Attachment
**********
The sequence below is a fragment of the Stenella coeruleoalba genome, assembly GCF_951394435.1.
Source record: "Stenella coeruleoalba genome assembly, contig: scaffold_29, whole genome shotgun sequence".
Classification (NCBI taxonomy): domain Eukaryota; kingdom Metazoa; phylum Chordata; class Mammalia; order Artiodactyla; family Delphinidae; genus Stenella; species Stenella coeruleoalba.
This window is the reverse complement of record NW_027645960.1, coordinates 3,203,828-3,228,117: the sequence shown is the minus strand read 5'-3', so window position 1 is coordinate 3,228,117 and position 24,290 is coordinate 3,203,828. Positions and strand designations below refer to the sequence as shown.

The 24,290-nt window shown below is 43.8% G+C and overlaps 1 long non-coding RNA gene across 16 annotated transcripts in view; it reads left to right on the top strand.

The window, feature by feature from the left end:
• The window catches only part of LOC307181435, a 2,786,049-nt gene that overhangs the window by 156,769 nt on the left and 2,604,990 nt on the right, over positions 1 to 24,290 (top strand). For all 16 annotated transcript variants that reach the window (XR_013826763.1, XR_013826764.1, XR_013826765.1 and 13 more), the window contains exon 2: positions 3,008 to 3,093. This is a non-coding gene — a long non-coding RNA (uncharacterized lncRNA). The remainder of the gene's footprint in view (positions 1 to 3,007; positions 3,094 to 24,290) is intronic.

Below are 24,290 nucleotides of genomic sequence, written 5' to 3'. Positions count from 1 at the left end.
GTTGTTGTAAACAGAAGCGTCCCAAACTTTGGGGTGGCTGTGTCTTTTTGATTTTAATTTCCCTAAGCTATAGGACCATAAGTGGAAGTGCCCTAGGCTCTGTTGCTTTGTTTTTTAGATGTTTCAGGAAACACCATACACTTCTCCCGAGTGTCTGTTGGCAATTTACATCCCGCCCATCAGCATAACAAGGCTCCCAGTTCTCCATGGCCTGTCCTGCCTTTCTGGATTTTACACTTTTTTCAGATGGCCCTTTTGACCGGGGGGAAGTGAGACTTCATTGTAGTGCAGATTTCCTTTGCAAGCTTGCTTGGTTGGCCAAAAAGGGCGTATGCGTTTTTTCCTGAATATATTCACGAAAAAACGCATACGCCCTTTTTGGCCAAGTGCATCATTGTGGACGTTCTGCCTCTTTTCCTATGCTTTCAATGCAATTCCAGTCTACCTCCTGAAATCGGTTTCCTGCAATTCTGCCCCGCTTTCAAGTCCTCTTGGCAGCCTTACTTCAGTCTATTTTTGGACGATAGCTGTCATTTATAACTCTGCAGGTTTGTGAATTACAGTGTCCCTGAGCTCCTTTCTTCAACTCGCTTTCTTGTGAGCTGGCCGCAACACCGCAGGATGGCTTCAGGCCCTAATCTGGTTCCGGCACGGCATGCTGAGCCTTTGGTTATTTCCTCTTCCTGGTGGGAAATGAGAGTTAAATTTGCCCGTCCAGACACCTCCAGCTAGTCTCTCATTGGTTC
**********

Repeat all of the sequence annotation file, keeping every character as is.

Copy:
The sequence below is a fragment of the Stenella coeruleoalba genome, assembly GCF_951394435.1.
Source record: "Stenella coeruleoalba genome assembly, contig: scaffold_29, whole genome shotgun sequence".
Classification (NCBI taxonomy): domain Eukaryota; kingdom Metazoa; phylum Chordata; class Mammalia; order Artiodactyla; family Delphinidae; genus Stenella; species Stenella coeruleoalba.
This window is the reverse complement of record NW_027645960.1, coordinates 3,203,828-3,228,117: the sequence shown is the minus strand read 5'-3', so window position 1 is coordinate 3,228,117 and position 24,290 is coordinate 3,203,828. Positions and strand designations below refer to the sequence as shown.

The 24,290-nt window shown below is 43.8% G+C and overlaps 1 long non-coding RNA gene across 16 annotated transcripts in view; it reads left to right on the top strand.

The window, feature by feature from the left end:
• The window catches only part of LOC307181435, a 2,786,049-nt gene that overhangs the window by 156,769 nt on the left and 2,604,990 nt on the right, over positions 1 to 24,290 (top strand). For all 16 annotated transcript variants that reach the window (XR_013826763.1, XR_013826764.1, XR_013826765.1 and 13 more), the window contains exon 2: positions 3,008 to 3,093. This is a non-coding gene — a long non-coding RNA (uncharacterized lncRNA). The remainder of the gene's footprint in view (positions 1 to 3,007; positions 3,094 to 24,290) is intronic.

Below are 24,290 nucleotides of genomic sequence, written 5' to 3'. Positions count from 1 at the left end.
GTTGTTGTAAACAGAAGCGTCCCAAACTTTGGGGTGGCTGTGTCTTTTTGATTTTAATTTCCCTAAGCTATAGGACCATAAGTGGAAGTGCCCTAGGCTCTGTTGCTTTGTTTTTTAGATGTTTCAGGAAACACCATACACTTCTCCCGAGTGTCTGTTGGCAATTTACATCCCGCCCATCAGCATAACAAGGCTCCCAGTTCTCCATGGCCTGTCCTGCCTTTCTGGATTTTACACTTTTTTCAGATGGCCCTTTTGACCGGGGGGAAGTGAGACTTCATTGTAGTGCAGATTTCCTTTGCAAGCTTGCTTGGTTGGCCAAAAAGGGCGTATGCGTTTTTTCCTGAATATATTCACGAAAAAACGCATACGCCCTTTTTGGCCAAGTGCATCATTGTGGACGTTCTGCCTCTTTTCCTATGCTTTCAATGCAATTCCAGTCTACCTCCTGAAATCGGTTTCCTGCAATTCTGCCCCGCTTTCAAGTCCTCTTGGCAGCCTTACTTCAGTCTATTTTTGGACGATAGCTGTCATTTATAACTCTGCAGGTTTGTGAATTACAGTGTCCCTGAGCTCCTTTCTTCAACTCGCTTTCTTGTGAGCTGGCCGCAACACCGCAGGATGGCTTCAGGCCCTAATCTGGTTCCGGCACGGCATGCTGAGCCTTTGGTTATTTCCTCTTCCTGGTGGGAAATGAGAGTTAAATTTGCCCGTCCAGACACCTCCAGCTAGTCTCTCATTGGTTC